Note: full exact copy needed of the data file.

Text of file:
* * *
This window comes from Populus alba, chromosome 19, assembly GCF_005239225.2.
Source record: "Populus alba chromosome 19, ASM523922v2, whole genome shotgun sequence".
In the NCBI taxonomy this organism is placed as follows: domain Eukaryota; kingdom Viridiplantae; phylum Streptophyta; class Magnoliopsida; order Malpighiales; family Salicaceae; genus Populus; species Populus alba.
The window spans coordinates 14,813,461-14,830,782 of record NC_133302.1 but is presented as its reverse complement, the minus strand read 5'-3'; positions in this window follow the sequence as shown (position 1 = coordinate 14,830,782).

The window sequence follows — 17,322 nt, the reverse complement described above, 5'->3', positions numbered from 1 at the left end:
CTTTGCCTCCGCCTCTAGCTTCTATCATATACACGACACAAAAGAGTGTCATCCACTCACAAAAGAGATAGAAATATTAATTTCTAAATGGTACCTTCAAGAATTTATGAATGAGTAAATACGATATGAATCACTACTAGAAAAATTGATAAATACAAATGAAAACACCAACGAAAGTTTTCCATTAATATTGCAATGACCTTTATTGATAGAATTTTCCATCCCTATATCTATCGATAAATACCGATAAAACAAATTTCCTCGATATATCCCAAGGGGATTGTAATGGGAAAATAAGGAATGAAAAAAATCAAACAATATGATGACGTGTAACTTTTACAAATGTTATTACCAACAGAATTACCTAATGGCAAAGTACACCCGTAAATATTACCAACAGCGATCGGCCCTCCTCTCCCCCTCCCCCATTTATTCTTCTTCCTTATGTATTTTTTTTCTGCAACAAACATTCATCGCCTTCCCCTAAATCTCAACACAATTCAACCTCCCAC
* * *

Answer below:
This window comes from Populus alba, chromosome 19, assembly GCF_005239225.2.
Source record: "Populus alba chromosome 19, ASM523922v2, whole genome shotgun sequence".
In the NCBI taxonomy this organism is placed as follows: domain Eukaryota; kingdom Viridiplantae; phylum Streptophyta; class Magnoliopsida; order Malpighiales; family Salicaceae; genus Populus; species Populus alba.
The window spans coordinates 14,813,461-14,830,782 of record NC_133302.1 but is presented as its reverse complement, the minus strand read 5'-3'; positions in this window follow the sequence as shown (position 1 = coordinate 14,830,782).

The window sequence follows — 17,322 nt, the reverse complement described above, 5'->3', positions numbered from 1 at the left end:
CTTTGCCTCCGCCTCTAGCTTCTATCATATACACGACACAAAAGAGTGTCATCCACTCACAAAAGAGATAGAAATATTAATTTCTAAATGGTACCTTCAAGAATTTATGAATGAGTAAATACGATATGAATCACTACTAGAAAAATTGATAAATACAAATGAAAACACCAACGAAAGTTTTCCATTAATATTGCAATGACCTTTATTGATAGAATTTTCCATCCCTATATCTATCGATAAATACCGATAAAACAAATTTCCTCGATATATCCCAAGGGGATTGTAATGGGAAAATAAGGAATGAAAAAAATCAAACAATATGATGACGTGTAACTTTTACAAATGTTATTACCAACAGAATTACCTAATGGCAAAGTACACCCGTAAATATTACCAACAGCGATCGGCCCTCCTCTCCCCCTCCCCCATTTATTCTTCTTCCTTATGTATTTTTTTTCTGCAACAAACATTCATCGCCTTCCCCTAAATCTCAACACAATTCAACCTCCCAC